What To Expect From a New Haven Domestic Violence Case
If you have been arrested for domestic violence, you now face the daunting task of facing these charges in court, which can be intimidating, chaotic and can have extreme consequences, including incarceration. Once you are in court you may not know what to do next, where you need to be, or what is going to happen. This only makes the situation even more intimidating.
To navigate through all this chaos and to ensure that all of your rights are protected, hire a New Haven domestic violence attorney at Billings & Barrett to represent you. At Billings & Barrett, our criminal defense attorneys will take the time to explain the process to you, discuss your options, answer your questions, and stand up for you every step along the way.
Meeting with Family Relations
On your first court date, you will have to meet with Family Relations. This is a department at the courthouse that assists the court with domestic violence cases. When you meet with Family Relations, they will ask you general information about yourself. In some cases, they may ask about the event itself. It is very important to remember that they are NOT your lawyer and anything you reveal to them can be used against you in the future.
After meeting with you and reviewing the file, the Family Relations officer will prepare the protective order and recommend whether the case will be “referred” to Family Relations or not. If the case is referred to Family Relations, it just means that Family Relations will monitor the case and you will have to check in with them on each court date.
In that situation, there are several possible outcomes and usually the outcome is recommended by Family Relations. Typically, it is beneficial if your case is referred to Family Relations. However, the referral does not suggest that there are not risks of incarceration or probation. Cases that are not referred to Family Relations are typically more serious in nature or involve someone with a previous record of domestic violence.
Please note at the outset that we use the term “victim” only because that is the term used by the judicial branch. We understand that there are false accusations made everyday, especially in cases involving domestic violence. Nevertheless, we have used the terms “victim” and “victims advocate” for clarity, as these terms are frequently used in the criminal justice system.
With that said, in 1996 the State of Connecticut enacted the Victim’s Right Amendment. As a part of that, the Office of the Victim Advocate was created and victims are guaranteed certain constitutional rights. The job of the victim advocate, in the context of your pending case, is to ensure that those rights are upheld. The victim advocate will contact the alleged victim, obtain any “victim input,” and convey that input to the state’s attorney and court. As your attorneys, we have access to this victim input.
Department of Children & Families
The Department of Children & Families (DCF) can be involved in domestic violence cases in several ways. If the alleged victim in your arrest is one of your children, the police (and, in fact, many other parties) are required to report any suspected abuse or neglect to DCF, which they would do shortly following your arrest. In other situations, DCF is the entity that begins the investigation that leads to your arrest.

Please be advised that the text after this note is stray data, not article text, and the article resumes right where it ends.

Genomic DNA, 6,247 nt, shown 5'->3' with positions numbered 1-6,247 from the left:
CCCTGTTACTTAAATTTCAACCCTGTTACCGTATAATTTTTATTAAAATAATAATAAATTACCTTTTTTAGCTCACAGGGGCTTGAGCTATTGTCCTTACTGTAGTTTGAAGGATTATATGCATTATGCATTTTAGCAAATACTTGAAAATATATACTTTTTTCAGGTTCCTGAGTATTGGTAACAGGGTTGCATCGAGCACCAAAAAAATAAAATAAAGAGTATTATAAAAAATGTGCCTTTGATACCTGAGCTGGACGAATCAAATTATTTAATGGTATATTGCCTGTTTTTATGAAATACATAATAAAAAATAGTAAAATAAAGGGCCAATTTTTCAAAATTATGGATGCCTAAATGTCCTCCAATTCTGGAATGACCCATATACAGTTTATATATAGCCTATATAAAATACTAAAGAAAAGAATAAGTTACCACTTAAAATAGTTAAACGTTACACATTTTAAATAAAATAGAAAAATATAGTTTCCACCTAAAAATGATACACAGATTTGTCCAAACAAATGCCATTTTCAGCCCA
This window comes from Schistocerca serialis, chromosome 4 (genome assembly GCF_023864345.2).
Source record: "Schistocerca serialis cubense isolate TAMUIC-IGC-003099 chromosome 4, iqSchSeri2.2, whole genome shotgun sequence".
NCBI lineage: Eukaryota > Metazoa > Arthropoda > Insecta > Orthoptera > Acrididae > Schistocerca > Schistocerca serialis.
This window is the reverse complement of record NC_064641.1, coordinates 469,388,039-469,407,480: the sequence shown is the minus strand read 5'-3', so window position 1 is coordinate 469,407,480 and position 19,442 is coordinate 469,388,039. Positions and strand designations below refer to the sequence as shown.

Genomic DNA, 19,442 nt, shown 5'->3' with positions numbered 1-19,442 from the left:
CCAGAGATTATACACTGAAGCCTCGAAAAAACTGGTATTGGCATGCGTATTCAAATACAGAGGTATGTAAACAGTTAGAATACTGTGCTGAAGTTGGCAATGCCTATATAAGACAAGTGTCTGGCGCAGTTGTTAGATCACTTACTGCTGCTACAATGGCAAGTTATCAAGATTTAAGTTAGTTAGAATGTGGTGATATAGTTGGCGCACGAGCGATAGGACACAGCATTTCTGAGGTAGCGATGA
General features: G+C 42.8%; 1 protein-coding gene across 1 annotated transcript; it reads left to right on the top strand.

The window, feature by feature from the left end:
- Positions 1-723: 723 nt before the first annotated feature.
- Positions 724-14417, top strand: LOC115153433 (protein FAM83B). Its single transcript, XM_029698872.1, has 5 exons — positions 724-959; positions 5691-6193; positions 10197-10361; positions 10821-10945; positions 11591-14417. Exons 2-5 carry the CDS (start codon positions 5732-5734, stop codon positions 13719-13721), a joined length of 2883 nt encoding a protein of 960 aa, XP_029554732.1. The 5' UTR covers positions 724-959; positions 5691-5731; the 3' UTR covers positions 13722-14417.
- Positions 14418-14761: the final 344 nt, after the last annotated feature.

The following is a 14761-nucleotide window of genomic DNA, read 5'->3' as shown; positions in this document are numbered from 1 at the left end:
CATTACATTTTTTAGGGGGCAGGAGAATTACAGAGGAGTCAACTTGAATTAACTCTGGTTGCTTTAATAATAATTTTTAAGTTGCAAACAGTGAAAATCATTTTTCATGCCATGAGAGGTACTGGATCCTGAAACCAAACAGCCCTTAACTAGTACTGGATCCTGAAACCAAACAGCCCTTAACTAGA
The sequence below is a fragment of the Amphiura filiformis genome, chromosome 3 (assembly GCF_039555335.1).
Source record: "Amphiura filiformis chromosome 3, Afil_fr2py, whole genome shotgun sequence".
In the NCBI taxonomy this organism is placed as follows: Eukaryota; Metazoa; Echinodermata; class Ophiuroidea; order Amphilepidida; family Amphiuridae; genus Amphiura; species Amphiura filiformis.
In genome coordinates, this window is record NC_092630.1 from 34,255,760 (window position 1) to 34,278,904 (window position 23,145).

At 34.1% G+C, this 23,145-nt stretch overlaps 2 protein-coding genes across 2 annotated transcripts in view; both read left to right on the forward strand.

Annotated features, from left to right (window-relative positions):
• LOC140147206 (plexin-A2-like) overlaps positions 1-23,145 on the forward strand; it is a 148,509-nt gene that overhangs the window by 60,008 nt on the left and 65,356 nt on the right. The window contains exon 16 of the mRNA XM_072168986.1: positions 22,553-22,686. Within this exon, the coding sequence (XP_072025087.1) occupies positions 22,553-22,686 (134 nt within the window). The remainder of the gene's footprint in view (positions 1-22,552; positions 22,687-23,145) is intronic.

In either scenario, DCF will conduct its own investigation that is separate from the police investigation. This may involve conducting interviews, taking statements from various people, and going to your home. Once its investigation is complete, the claim of abuse will either be “substantiated” or “unsubstantiated.”
The findings of DCF can be fought, as they can have a direct impact on your criminal case, as well as other consequences you may be unaware of. The appeals process for a DCF finding is complicated, and we would gladly assist you in this type of case.
What You Should Do Now
If you have been arrested for a domestic violence crime, there are several actions you should take. It would be unwise to worsen the situation, so make sure you follow instructions in order to protect your rights.
The worst decision you can make is to violate a protective order. See our page dedicated to Protective Orders. Not only is this considered a new crime that carries a penalty of up to 5 years in jail, but the court and the state’s attorney will use this to demonstrate that you are a danger to the alleged victim. In addition, violating a protective order is, in reality, violating a court order. As a result, the court will often suggest that it was “a slap in the face” and that the violation demonstrated a lack of respect for the court and the legal process.
What a Domestic Violence Attorney Can Do for You
The best decision you can make is to contact a New Haven domestic violence attorney. At Billings & Barrett, our attorneys will answer your questions, protect your rights and help you through the chaos of your arrest. The sooner you contact one of our attorneys, the sooner they can take control of the situation to avoid further harm to your life and reputation. It is important to recognize that certain rights must be preserved from the very beginning, or they may eventually be considered waived.